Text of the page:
In short, Europe as a negotiating partner tends to combine things that don’t mix, which can create funny situations. For example, at the height of the vegetable crisis in 2011, the European Parliament adopted a one-page resolution urging Russia to respect human rights and to lift its embargo on vegetable imports from Europe. The EU stubbornly puts its eggs in one basket, which is a bad mark on its reputation as a partner. Russia usually responds with ambivalence: the experienced Foreign Ministry negotiators respond with a smile, while the less experienced State Duma deputies respond with irritation.
The latest example is the talks on visa-free travel to Europe. Europe understands that this is a major goal of the current Russian authorities, because any government must give its people bread and games. Russia has resolved the bread issue, and what game could be better than visiting Paris (Prague, Jurmala, and all the way down the list) without a visa? A visa-free regime with Europe is Vladimir Putin’s attempt to give Russians bread and games. Europe has been trying to exploit this desire, advancing the most absurd demands at the visa talks.
I think that we made a big mistake at the Russia-EU summit in late 2010, when then President Dmitry Medvedev agreed to discuss measures towards a visa-free regime. Brussels quickly compiled a long list of requirements that Russia had to honor before the EU would begin preparations for visa-free travel. Before that, Putin only addressed the issue of visa-free travel from the political angle. Moving it to the technical level was a bad mistake. Given modern movement control technology, visas are a mere formality that has long been obsolete.
Yet the talks are continuing, because the current institutional and legal regulations do not allow Russia and Europe to split. The EU accounts for over 50% of Russia’s trade, and a large share of joint projects. Asia appears to be a more promising economic destination now, and the United States has already moved part of its interests there. But should Russia do the same? It has so many points of contact with the EU and their cooperation is so broad that political difficulties, even if they have lasted for years, are unlikely to provoke a major crisis.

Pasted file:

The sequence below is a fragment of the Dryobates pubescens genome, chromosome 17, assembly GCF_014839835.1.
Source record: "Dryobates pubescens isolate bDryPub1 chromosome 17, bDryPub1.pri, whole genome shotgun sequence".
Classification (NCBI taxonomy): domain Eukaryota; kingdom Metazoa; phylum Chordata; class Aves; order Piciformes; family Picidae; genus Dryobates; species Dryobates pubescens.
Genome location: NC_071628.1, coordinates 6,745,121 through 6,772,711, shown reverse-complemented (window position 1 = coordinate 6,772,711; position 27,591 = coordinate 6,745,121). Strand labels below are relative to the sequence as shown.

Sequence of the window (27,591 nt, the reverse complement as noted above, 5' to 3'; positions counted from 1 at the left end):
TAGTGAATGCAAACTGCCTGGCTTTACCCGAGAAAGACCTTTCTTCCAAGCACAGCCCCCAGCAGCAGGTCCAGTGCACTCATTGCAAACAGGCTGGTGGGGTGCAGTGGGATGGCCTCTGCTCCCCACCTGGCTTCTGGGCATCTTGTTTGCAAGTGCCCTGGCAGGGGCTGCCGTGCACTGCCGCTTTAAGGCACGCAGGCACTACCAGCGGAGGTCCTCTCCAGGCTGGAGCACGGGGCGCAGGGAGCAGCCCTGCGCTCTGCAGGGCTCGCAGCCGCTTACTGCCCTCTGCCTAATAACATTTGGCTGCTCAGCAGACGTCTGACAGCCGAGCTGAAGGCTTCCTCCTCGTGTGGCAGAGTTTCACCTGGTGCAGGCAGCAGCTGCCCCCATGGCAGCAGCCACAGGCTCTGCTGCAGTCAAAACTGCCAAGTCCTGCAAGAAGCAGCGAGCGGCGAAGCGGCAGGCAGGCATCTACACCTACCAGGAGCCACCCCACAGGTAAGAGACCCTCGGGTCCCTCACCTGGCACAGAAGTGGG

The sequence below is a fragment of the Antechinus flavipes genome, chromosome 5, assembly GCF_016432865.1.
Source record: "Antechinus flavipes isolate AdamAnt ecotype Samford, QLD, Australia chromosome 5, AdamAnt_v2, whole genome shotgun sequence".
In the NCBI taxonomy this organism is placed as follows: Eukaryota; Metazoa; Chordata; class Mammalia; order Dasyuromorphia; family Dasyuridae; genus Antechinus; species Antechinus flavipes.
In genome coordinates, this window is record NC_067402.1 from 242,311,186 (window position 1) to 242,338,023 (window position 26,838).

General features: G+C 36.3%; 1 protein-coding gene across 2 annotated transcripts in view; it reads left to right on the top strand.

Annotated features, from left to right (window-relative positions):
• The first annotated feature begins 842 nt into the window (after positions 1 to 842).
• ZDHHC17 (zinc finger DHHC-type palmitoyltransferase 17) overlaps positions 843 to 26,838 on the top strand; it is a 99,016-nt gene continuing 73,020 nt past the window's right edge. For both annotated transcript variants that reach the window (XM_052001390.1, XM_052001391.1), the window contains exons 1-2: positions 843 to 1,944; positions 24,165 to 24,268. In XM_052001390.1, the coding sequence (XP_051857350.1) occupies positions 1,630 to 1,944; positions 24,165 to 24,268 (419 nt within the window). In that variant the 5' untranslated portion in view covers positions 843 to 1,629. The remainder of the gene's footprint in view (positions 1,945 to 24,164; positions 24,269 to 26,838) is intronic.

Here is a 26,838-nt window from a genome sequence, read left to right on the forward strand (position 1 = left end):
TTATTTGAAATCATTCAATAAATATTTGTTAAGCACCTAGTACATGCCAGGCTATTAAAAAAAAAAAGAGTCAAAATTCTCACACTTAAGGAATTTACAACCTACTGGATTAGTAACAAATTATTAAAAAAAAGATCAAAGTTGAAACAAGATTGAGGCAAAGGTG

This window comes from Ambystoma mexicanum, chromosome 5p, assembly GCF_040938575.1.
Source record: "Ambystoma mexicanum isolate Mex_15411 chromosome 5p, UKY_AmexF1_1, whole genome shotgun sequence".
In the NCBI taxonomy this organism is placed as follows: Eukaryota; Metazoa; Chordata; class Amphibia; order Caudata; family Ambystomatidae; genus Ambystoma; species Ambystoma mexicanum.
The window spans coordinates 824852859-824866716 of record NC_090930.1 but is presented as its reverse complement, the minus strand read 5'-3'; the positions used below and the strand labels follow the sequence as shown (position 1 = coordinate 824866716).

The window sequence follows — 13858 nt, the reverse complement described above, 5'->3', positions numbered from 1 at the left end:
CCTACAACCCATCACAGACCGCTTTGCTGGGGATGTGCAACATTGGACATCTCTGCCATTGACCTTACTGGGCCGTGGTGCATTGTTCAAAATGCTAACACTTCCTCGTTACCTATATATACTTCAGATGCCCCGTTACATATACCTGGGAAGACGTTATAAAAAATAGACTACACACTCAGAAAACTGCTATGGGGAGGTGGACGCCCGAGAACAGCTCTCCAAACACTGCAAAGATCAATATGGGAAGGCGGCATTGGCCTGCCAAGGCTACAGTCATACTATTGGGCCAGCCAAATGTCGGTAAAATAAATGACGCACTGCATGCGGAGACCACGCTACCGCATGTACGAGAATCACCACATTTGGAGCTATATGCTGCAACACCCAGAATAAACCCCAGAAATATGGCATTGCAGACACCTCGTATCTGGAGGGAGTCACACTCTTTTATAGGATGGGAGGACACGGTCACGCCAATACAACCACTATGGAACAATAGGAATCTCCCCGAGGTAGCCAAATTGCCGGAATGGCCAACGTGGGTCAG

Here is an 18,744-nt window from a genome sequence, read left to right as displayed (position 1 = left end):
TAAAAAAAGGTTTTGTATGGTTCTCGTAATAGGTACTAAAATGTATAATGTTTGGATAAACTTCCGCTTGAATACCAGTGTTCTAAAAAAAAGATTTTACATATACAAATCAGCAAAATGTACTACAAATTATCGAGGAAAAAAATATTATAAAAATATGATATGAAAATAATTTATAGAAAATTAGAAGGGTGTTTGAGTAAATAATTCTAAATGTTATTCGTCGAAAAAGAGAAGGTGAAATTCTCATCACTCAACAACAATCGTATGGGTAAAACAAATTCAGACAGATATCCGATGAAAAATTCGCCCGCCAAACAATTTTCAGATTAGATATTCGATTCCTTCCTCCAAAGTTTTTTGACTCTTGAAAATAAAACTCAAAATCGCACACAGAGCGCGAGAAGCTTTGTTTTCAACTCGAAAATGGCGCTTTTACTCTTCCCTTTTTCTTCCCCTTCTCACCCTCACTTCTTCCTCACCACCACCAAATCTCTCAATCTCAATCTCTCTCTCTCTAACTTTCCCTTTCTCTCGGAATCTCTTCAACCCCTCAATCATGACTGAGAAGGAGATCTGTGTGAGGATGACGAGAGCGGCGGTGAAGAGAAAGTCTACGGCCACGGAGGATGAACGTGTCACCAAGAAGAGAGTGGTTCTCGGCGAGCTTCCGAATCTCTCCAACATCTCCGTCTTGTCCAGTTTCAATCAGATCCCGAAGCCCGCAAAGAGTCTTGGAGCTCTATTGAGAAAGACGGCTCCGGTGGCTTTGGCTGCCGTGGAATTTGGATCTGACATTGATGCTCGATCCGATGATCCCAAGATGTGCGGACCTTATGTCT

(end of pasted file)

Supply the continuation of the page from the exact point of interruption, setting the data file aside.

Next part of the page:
In fact, Russia has been an indirect donor for Europe, because it contributes to international financial institutions such as the IMF and the World Bank, which use Russia’s money (and the funds of other countries) to help Europe deal with the crisis. They say they sympathize with Europe’s problems and are interested in the survival of the euro, but cannot provide direct assistance because they have their own problems, too.
In short, the atmosphere at the upcoming summit will not be festive. But it will not be too gloomy either. It can be described as optimistic stagnation.
Timofei Bordachev is Acting Associate Professor of the Department of World Economy and World Politics at the State University – Higher School of Economics, member of the Valdai Discussion Club.